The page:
8 SCALES 1. Active distraction (going out with friends, doing something fun, laughing) 7. Waiting (doing nothing, letting things wait, daydreaming) 6. Rumination and withdraw (trying to understand own feelings, thinking about own feelings, writing about own feelings) 5. Passive distraction and acceptance (praying, accepting it as fate, drinking coffee, eating something) 4. Venting and expressing affect (letting feelings out, expressing them, talking to someone about their feelings) 3. Behavioral engagement (making plans how to avoid such problems in future, taking action to solve the problem) 2. Cognitive engagement (thinking about positive things, things that are going well in life, putting things in perspective)

9 RESULTS  Frequency of affect regulation strategies by gender ** * ** = p <.01

10  Affect regulation strategies predicting life satisfaction Women  △ R 2 Men  △ R 2 Step 1 Age Income Step 2 Age Income Active distraction Cognitive engagement Behavioral engagement Venting & expressing affect Passive distraction & acceptance Rumination & withdraw Waiting -.20**.23** -.12**.18**.11.20** **.11** -.15**.29** **.12* **.04* R=.45** ( F=12.98) R=.39** ( F=7.89)

11 Overview for cognitive component  Predictors of life satisfaction different for women and men Women: Cognitive engagement (rumination on positive) Men: Active distraction Affect regulation strategies Demographic variables problem solvingdepression  Nolen-Hoeksema & al. (2003) : women more contemplative than men They scored higher than men on: Reflection & Brooding = Rumination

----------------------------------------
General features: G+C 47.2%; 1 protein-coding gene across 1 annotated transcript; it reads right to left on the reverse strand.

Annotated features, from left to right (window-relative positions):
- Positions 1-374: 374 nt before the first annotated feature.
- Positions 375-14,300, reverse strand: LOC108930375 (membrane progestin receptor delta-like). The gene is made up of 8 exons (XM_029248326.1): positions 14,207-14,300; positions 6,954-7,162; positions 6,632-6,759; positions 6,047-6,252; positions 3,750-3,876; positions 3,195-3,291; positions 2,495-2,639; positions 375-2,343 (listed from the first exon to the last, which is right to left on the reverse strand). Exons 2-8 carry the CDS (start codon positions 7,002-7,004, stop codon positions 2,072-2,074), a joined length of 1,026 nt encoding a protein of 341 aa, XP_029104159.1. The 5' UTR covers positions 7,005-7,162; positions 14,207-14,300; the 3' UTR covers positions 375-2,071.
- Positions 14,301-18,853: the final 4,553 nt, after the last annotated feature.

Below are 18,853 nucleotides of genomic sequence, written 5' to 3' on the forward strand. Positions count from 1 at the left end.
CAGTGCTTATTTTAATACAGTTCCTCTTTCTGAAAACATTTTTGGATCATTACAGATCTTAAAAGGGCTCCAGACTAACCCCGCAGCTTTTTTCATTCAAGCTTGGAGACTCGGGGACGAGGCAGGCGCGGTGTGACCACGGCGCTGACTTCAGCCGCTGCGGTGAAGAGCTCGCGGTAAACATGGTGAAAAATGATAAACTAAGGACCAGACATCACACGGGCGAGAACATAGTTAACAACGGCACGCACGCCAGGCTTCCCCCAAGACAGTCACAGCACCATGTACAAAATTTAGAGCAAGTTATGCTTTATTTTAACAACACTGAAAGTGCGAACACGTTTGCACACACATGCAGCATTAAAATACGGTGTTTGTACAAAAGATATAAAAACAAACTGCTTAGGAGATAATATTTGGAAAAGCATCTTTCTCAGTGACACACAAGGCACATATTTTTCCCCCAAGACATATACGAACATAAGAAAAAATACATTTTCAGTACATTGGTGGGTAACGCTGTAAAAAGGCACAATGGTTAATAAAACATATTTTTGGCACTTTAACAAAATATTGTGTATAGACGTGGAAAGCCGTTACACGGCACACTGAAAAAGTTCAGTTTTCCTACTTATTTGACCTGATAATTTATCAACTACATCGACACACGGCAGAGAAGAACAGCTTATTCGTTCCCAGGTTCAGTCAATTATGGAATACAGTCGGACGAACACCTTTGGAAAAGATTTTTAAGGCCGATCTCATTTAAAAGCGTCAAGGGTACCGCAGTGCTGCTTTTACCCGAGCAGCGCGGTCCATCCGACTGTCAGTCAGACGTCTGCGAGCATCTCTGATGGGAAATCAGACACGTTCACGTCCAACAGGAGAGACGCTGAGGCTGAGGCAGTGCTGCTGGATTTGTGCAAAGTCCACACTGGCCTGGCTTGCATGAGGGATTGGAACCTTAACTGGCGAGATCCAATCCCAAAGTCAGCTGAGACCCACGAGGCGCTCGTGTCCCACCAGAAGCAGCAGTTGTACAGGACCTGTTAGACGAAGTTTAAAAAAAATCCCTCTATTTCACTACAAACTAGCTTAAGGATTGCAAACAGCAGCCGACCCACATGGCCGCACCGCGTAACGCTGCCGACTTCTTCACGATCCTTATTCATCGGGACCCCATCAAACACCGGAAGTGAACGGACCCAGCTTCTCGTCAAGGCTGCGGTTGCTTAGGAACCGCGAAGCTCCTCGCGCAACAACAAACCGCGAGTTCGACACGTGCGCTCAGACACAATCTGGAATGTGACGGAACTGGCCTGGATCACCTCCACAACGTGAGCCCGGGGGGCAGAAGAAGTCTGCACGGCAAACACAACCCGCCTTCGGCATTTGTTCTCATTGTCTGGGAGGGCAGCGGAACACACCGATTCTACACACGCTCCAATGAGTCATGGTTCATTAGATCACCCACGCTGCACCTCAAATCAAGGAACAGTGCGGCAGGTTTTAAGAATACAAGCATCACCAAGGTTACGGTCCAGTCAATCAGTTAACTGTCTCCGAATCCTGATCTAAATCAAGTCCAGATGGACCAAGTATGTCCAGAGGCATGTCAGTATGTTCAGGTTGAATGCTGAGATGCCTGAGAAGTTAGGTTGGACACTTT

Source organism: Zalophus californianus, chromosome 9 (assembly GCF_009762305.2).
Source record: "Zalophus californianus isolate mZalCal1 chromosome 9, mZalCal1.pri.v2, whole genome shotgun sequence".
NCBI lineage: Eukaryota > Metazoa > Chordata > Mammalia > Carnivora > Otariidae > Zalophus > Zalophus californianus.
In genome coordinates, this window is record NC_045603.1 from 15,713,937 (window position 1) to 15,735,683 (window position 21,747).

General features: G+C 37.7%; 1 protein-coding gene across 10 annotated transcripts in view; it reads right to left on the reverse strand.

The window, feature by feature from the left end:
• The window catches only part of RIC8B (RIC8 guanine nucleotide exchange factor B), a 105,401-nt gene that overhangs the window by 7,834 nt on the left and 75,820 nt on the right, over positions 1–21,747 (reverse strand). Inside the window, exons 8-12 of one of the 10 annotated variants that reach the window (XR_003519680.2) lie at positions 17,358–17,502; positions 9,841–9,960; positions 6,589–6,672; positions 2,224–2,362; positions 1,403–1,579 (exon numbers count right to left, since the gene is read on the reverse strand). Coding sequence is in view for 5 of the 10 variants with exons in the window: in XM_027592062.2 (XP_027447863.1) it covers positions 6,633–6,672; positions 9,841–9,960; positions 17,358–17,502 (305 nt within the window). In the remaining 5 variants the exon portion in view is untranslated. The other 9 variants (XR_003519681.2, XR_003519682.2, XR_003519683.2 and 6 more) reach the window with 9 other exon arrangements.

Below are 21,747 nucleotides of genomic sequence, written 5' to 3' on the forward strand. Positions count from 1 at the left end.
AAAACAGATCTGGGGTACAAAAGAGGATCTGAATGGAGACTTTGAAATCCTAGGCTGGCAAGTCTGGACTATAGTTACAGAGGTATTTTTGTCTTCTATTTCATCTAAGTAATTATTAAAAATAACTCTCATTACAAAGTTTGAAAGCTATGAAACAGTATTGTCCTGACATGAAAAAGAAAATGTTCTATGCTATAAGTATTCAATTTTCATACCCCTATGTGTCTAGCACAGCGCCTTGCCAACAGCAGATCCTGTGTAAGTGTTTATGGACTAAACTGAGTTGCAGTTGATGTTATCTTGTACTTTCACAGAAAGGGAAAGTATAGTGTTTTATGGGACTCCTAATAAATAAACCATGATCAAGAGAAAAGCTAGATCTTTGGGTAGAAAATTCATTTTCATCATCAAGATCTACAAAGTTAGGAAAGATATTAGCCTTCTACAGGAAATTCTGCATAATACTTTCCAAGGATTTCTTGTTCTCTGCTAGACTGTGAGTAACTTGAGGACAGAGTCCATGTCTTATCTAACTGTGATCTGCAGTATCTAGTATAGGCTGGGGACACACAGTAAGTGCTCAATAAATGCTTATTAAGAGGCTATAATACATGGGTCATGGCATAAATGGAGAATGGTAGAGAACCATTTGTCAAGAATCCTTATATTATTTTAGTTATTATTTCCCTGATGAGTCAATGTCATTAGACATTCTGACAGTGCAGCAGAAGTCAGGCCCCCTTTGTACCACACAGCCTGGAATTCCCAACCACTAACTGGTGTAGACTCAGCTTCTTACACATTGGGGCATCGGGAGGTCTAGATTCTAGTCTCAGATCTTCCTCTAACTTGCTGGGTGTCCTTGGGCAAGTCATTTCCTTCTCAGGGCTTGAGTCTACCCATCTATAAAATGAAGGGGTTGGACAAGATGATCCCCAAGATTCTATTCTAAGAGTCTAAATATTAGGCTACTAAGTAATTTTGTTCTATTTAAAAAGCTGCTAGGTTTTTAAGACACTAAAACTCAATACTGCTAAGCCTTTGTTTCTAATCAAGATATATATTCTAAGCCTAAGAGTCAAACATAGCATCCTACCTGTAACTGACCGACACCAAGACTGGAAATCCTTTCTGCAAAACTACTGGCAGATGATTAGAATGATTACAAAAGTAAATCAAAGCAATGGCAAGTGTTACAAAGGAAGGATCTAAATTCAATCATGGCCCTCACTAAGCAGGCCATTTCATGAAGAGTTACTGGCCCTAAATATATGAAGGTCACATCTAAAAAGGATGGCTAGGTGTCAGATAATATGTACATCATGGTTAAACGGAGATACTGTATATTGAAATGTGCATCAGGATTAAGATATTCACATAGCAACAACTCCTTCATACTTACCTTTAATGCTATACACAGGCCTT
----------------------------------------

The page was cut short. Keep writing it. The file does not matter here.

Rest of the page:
12  Affect regulation strategies predicting % of time happy Women  △ R 2 Men  △ R 2 Step 1 Age Income Step 2 Age Income Active distraction Cognitive engagement Behavioral engagement Venting & expressing affect Passive distraction & acceptance Rumination & withdraw Waiting -.18**.18** **.12*.26** **.11** -.13**.12** **.16** *.04*.08** R=.42** ( F=14.05) R=.34** ( F=5.86)

13 Overview for affective component – positive affect  Predicting percent of time happy: Women: more cognitive engagement more active distraction Men: more active distraction more cognitive engagement less waiting Finding meanings or solution for the problematic situation Works by interrupting or preventing rumination

14  Affect regulation strategies predicting % of time unhappy Women  △ R 2 Men  △ R 2 Step 1 Age Income Step 2 Age Income Active distraction Cognitive engagement Behavioral engagement Venting & expressing affect Passive distraction & acceptance Rumination & withdraw Waiting.14** -.22** ** ** **.10**.16** -.17** ** **.04* R=.42** ( F=10.84) R=.31** ( F=4.72)

15 Overview for affective component – negative affect  Predicting percent of time unhappy:  Women: less cognitive engagement + demographic variables  Men: demographic variables only

16 CONCLUSIONS Future studies - add to cross-cultural research in affect regulation - affect regulation for specific emotions ► Different regulation strategies predict % of time being happy and % of time being unhappy ► Separate sets of regulation strategies predicted SWB components for women and men ► Differential correlates between regulation strategies and cognitive and affective components of SWB


Download ppt "What to do, and what not to do, to be happy and satisfied: Affect regulation strategies and subjective well-being in representative sample of Croatia Zvjezdana."

Similar presentations


Ads by Google